Coming out is the short hand for “Coming out of the closet” which itself is a metaphor for revealing to oneself or to other’s ones gender identity and/or sexuality. It can be a process of understanding and accepting a person’s own identity or it can be allowing others to know this aspect as well. Coming out can be exploring ones own identity and sharing that with others.
Coming out can look very different to different people because it can be a deeply personal experience and it can change over time for individuals. There is no one correct way of defining Coming Out because each individual is allowed to define it for themselves. In this section we hope to provide some helpful information.
Lesbian - A female identified person who is romantically or sexually attracted to someone of the same gender.
Gay - A male identified person who is romantically or sexually attracted to someone of the same gender.
Bisexual - An individual who can be romantically or physically attracted to more than one gender.
Transgender - An individual whose gender identity differs from the sex assigned to them at birth.
Queer - A term used often as a catch-all for gender and sexual minorities who are either not cisgender, not straight or both.
Questioning - An individual who may be trying to understand or have questions on their sexuality and/or gender identity.
Intersex - An individual born with a combination of male and female biological traits.
Asexual - An individual who has little or no sexual and/or romantic attractions.
+ (Plus) - For the ever expanding definitions around gender and sexual identities.
There are many different forms of abbreviations used within our ever growing and evolving community.
Throughout the community you may see many different forms of abbreviations such as: GLBT, LGBT, LGBTQQ, LGBTQ+, LGBT2S, 2SLGBTQ, LGBTQIA+
While our name is the LGBT National Help Center, our services and support are for the entire LGBTQIA+ community, and you will see that abbreviation throughout this website. We strive to provide support to everyone in our community.
The LGBT National Coming Out Support Hotline, a program of the LGBT National Help Center, provides free and confidential support for lesbian, gay, bisexual, and transgender (LGBT) people and those with questions about sexual orientation and/or gender identity.
Through our national, toll-free hotline as well as through our Online Peer Support Chat program, which allows private, one-to-one instant messaging (IM) we provide support offered by our trained peer volunteers. We also operate a number of moderated chatrooms for LGBTQIA+ youth. We provide peer support for people who are considering coming out or have come out and need to talk through their concerns. We will never tell someone that they must come out, but will provide them the respect, affirmation, and acceptance they deserve. Additionally we offer local resources for cities and towns across the country that may aid in a caller's coming out journey.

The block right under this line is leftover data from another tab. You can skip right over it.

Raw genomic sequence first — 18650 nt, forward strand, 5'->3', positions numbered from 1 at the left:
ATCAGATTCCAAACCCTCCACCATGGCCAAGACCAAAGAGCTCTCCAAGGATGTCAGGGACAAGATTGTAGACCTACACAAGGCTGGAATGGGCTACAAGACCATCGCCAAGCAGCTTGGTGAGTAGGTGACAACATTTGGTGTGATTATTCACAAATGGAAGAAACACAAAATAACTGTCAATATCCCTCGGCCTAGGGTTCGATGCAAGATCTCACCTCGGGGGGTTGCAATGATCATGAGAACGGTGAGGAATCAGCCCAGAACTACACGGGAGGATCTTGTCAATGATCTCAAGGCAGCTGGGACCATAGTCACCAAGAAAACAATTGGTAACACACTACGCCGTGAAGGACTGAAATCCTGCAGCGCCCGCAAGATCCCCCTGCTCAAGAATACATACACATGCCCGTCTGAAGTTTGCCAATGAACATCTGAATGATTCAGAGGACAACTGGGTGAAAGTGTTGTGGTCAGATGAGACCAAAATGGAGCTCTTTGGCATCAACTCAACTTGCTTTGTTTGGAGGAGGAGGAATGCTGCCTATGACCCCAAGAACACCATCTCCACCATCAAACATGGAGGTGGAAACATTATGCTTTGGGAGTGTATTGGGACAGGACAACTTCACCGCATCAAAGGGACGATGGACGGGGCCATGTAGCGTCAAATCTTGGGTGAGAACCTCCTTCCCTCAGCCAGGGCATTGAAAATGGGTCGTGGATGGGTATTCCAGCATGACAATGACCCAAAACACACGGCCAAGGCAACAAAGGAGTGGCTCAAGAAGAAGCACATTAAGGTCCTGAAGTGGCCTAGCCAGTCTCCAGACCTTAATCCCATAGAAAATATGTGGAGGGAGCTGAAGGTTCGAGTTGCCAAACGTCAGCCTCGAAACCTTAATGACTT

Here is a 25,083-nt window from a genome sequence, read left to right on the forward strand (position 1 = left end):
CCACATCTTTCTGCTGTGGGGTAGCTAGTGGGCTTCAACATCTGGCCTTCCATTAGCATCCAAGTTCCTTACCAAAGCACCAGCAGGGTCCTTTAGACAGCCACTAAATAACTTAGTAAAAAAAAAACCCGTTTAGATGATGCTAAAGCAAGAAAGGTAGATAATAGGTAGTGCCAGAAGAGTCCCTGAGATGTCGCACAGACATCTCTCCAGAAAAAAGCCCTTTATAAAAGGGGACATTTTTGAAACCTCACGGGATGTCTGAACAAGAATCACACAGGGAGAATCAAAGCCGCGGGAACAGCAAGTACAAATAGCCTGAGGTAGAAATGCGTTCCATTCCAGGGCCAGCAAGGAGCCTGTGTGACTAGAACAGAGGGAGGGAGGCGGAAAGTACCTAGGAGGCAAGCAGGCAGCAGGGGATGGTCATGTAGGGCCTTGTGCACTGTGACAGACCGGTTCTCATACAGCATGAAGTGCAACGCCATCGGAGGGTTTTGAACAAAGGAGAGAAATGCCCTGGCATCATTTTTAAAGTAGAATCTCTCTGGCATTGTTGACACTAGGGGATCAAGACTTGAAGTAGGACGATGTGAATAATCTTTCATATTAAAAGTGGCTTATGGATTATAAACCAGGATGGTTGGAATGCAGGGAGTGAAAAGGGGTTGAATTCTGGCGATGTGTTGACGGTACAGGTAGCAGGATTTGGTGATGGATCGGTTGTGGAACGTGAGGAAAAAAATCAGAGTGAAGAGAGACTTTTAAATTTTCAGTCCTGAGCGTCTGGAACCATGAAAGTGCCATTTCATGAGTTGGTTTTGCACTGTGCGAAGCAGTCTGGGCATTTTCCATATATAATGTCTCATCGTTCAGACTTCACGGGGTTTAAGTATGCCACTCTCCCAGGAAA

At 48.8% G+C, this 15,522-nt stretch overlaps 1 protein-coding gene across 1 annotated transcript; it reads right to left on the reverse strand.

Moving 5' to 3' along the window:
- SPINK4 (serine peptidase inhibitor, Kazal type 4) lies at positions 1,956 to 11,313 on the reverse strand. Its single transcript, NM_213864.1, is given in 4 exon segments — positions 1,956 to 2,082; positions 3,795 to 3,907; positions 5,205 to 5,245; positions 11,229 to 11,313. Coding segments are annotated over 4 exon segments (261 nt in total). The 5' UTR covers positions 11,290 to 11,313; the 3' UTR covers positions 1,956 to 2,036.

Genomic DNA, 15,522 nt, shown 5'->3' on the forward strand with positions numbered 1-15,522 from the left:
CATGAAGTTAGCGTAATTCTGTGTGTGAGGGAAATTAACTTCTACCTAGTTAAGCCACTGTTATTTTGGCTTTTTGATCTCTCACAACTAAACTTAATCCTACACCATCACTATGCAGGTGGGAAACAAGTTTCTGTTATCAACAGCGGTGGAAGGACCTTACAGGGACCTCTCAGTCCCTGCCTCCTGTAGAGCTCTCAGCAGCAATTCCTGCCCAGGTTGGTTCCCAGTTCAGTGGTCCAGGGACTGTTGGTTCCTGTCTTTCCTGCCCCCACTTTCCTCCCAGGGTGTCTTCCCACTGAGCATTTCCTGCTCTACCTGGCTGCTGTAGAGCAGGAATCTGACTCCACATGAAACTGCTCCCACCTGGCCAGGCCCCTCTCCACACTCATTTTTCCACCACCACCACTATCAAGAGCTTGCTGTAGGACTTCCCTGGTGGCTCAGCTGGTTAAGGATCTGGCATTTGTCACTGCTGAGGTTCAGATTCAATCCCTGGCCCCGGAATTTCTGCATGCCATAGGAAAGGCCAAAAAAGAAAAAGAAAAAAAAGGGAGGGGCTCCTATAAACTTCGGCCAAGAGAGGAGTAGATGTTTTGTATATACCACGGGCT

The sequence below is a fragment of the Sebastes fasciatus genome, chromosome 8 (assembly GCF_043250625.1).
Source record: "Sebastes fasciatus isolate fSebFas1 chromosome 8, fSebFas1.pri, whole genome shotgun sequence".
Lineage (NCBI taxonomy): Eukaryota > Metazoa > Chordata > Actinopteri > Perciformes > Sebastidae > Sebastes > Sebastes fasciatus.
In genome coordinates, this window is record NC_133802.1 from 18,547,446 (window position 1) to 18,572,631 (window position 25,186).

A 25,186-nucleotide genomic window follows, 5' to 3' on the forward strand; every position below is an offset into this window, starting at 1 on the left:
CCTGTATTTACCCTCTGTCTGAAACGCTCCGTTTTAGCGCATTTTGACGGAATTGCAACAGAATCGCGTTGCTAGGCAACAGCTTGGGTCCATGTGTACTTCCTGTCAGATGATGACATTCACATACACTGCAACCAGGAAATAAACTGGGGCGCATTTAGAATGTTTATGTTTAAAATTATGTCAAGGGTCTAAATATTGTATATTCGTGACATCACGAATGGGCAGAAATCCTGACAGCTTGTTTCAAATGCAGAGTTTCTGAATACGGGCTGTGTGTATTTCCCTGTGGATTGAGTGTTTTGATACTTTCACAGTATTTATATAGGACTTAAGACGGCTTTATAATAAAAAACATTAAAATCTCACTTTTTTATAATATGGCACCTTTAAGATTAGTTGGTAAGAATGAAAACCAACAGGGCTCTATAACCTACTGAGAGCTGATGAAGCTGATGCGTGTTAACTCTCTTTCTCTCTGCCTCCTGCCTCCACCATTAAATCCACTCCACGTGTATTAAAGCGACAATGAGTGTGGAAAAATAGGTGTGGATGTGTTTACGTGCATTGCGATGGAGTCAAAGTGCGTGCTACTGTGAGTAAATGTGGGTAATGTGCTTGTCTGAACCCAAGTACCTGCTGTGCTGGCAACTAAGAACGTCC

All of our peer support volunteers identify as part of the LGBTQIA+ community.
We will not contact any authorities or other services or programs on your behalf.
Understanding your sexual orientation is really about understanding your long-term feelings and attractions. It has nothing to do with whether you have acted on those feelings or not. Just about all mainstream mental health organizations now believe that someone’s sexual orientation, regardless of whether they are gay, lesbian, straight, or bisexual, is something that forms in each person either before we are born, or within the very first few years of each person’s life. Way before we are making conscious decisions about anything.
So people don’t choose to be gay, lesbian, or bisexual, just like people don’t choose to be straight. Being gay, lesbian, or bisexual may not be as common as being straight, but it is just as normal. While not everyone falls perfectly under the labels of “gay,” “straight,” or “bisexual”, generally someone who is attracted in a physical and/or romantic way to only people of the same-sex might consider themselves to be gay or lesbian. People who are only attracted to people of the opposite-sex might consider themselves to be straight, and someone who has some level of attraction to multiple genders (examples: male, female) or to people who don’t identify as male or female or a mix of more than one gender (example non-binary or gender expansive) might consider themselves to be bisexual or pansexual.
The term transgender (or trans for short) is used for a person who knows that the gender that they feel on the inside of their body does not match the way they appear to be on the outside of their body.
Being transgender is a gender identity, not a sexual identity, like being gay, lesbian, or bisexuality is. A person who is transgender can also happen to be gay, lesbian, bisexual or straight.
A person’s gender is not defined by the outside appearance of their body. Some people choose to change their appearance and some do not, neither is better or worse or no less valid.
Some people make decisions to make changes to their appearance in different ways. Some people make those changes through the clothing that they wear or how they style their hair, others will work with a knowledgeable doctor for hormone treatment, and a relative few will have some form (or several forms) of gender confirmation surgery. The term “transitioning” can apply to the period of time, when people are making these changes.
Pronouns are words that a person use to identify themselves. An example is he/him/his, she/her/hers, they/them/their.
Pronouns such as he/him/his are often seen as masculine pronouns and she/her/hers are often seen as feminine.